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  2. I don’t think I argue that the cohort is insignificant, just that we can’t generalize about the effects of Obamacare based on that small a group of people. And while it might be rational in the short term not to purchase insurance (though that depends on your tolerance for risk and the actual cost of the insurance) it’s in their interest in the long run for Obamacare to work for the reasons I mention at the end of the post. I think there’s also an argument to be made about gender/race/and class disparities in health – that the good health and low risk enjoyed by portions of this cohort of men (the ones for whom it might be rational to be uninsured) is largely a function of all sorts of privilege and that an alternative justification for requiring them to be insured might not be let’s get more people to pay these ridiculous bills but lets get people to contribute to a system which will inevitably benefit them (potentially not until a bit later) in order to help people (now) who are harmed by the very systems that benefit the rationally(?) uninsured. There’s a veil of invisibility reference to be made somewhere there but I have a dissertation to get back to so I’ll leave it at that.

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  3. This is the problem with current rhetoric on health care. It has nothing to do with policy and magnitudes of effects and everything to do with diffuse ideas of social justice that a preponderance of the American left has been willing to support as long as it doesn’t impact their incomes negatively — which is now happening.

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  4. This is the problem with the current rhetoric on rhetoric. It’s too amorphous and just broad enough to be true about anything.

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  5. Rhetoric is probably the most well-defined of all “modes of thinking and arguing” in the humanities outside philosophy. The major public progenitors of healthcare reform have stirred social justice sympathies using aggregate statistics that don’t represent the populations people are most likely to imagine when glancing at the numbers. Support for Obamacare has derived, like nearly all political decisions on all sides of the spectrum, from these ready-at-hand moral frameworks. I’m drawing on some fairly noncontroversial ideas there. Economists and policy folks have been talking about the underlying incentive incompatibilities which lead to our astounding healthcare costs for nearly a decade now — popular conversation about them has been almost nil. Most Americans think our healthcare system is private — something like 70% of healthcare expenditure is already public — almost all of it going to marginalized groups. There may very well be a good argument for universal healthcare, but it surely isn’t that the marginal expansion of funding to an already badly dysfunctional healthcare sector is going to make the world a huggier place to live.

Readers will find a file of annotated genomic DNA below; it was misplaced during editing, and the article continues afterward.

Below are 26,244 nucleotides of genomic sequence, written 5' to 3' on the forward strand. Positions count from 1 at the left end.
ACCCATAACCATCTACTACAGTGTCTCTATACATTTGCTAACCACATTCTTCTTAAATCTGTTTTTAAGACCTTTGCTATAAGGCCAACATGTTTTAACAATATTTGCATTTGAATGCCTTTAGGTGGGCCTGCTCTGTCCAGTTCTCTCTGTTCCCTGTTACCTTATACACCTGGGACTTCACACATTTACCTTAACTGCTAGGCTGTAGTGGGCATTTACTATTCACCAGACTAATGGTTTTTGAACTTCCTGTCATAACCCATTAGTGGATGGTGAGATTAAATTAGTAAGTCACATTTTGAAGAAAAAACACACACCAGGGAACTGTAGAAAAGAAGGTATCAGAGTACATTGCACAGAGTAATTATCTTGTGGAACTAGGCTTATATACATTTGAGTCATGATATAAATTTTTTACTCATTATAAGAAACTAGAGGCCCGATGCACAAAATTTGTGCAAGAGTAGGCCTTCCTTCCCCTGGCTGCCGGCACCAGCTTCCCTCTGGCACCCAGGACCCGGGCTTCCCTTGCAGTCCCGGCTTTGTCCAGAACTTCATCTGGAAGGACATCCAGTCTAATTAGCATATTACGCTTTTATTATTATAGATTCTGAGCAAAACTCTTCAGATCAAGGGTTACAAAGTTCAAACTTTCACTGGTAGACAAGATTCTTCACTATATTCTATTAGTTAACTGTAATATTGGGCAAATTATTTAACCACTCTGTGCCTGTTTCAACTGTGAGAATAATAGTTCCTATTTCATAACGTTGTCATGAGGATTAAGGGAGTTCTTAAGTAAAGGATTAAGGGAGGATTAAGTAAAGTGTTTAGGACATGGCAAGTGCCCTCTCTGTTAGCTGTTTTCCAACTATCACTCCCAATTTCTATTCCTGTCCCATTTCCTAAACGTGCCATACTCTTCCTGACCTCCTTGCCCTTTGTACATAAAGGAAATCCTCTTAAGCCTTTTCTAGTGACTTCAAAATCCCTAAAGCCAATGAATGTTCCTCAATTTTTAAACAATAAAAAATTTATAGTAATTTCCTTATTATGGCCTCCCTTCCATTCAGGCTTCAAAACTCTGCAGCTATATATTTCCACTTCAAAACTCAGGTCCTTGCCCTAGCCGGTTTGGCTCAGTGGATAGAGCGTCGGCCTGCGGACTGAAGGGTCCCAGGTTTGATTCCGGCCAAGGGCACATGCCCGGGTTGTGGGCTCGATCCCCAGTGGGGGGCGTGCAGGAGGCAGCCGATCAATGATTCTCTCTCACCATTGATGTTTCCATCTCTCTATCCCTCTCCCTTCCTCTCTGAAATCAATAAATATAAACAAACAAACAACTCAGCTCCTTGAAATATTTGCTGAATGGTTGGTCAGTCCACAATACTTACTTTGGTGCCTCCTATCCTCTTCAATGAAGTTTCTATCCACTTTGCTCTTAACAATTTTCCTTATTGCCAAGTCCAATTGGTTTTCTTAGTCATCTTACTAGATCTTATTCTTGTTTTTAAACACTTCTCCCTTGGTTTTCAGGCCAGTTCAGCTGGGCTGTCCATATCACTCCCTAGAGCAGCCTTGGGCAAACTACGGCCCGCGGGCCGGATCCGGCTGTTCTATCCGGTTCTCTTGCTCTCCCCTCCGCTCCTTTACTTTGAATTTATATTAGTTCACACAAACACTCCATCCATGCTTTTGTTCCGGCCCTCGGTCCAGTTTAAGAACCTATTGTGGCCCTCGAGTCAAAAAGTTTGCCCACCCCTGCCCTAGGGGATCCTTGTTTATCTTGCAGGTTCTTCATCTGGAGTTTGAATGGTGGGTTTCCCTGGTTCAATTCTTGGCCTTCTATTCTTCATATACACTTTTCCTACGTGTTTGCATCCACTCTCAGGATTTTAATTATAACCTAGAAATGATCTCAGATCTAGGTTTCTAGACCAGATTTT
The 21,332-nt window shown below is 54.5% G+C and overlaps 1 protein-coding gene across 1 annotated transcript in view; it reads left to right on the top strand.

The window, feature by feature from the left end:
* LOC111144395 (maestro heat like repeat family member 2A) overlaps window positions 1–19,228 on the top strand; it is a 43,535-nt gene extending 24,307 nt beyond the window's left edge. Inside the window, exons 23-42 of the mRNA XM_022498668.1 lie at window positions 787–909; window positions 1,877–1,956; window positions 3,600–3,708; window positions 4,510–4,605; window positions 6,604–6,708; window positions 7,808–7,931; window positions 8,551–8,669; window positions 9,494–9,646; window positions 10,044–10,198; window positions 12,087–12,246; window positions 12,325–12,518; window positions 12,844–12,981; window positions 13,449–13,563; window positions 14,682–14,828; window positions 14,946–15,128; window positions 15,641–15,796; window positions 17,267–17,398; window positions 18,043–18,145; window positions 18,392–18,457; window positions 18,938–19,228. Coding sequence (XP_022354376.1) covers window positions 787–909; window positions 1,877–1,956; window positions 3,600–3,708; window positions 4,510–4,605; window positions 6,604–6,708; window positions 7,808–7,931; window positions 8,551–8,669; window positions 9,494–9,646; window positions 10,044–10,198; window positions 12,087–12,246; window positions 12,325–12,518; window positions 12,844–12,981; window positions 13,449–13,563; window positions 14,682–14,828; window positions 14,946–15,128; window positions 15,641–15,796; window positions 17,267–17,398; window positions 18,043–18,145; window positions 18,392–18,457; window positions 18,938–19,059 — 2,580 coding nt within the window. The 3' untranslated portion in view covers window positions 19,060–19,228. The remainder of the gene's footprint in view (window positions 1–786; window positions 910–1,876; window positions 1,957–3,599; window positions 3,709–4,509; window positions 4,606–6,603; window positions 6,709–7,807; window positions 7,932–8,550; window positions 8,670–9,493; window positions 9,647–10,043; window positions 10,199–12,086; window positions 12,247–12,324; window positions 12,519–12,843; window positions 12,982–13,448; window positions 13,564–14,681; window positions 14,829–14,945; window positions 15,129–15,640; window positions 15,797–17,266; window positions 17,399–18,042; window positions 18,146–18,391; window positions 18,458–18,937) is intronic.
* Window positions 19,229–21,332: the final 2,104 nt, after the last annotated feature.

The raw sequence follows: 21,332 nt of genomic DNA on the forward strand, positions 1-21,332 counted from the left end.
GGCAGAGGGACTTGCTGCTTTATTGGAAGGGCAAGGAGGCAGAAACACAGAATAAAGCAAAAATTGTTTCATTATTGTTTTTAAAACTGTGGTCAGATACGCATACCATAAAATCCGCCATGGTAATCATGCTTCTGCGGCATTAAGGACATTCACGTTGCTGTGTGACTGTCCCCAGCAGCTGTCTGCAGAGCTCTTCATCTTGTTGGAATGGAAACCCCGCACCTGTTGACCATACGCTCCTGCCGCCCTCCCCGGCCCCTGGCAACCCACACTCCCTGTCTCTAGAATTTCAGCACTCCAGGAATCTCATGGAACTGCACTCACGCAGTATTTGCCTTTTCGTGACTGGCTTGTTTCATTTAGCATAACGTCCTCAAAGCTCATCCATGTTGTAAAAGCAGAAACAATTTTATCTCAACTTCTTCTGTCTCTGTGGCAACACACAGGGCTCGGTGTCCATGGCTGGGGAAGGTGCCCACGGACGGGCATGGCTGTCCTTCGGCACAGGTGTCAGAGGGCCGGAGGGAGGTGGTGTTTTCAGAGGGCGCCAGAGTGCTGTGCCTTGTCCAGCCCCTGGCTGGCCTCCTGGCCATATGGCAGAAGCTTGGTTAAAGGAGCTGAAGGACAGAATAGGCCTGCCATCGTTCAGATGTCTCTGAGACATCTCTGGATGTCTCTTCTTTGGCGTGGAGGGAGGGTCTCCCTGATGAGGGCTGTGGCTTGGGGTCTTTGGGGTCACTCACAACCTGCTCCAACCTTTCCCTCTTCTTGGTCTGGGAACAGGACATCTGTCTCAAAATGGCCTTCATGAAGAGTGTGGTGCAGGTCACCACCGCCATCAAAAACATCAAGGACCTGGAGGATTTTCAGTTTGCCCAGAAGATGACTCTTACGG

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  6. In terms of rhetoric, it depends entirely on who you’re talking about. There isn’t really a single rhetoric on health care reform. There are lots of actors talking about lots of different things in different ways. As far as I’ve heard there actually hasn’t been a lot of social justice justification for health care reform, but we could be listening to different people. And I don’t think my brief social justice argument (or hugginess if you prefer) are at all representative of the popular arguments for health care reform. The emphasis rhetorically (by the people actually writing and implementing the policy) seems to have been on the reforms being “common sense” helping families, fixing things that were “broken” in the system etc. – not things I would associate strongly with social justice movements. And the examples being held up by the administration are of (implicitly hard-working) substitute teachers getting health insurance, or (innocent and deserving) children with a lifelong disease who no longer have a lifetime cap on coverage, not a homeless man finally qualifying for Medicaid.

    This also shouldn’t be read as a post on my ideal health care system. I was writing about a very specific aspect of the ACA communication strategy, why, in light of how health care reform is supposed to work, that makes sense and, why this strategy making sense doesn’t mean that critics should hold up this particular group to make generalizations about health care reform.

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  7. I can deflect any joke with a shield of indignation and casual reference to economic topics. This will not end until it has degraded into personal attacks and challenges for citations, resulting in a litany of links to the Wall Street Journal and other blogs.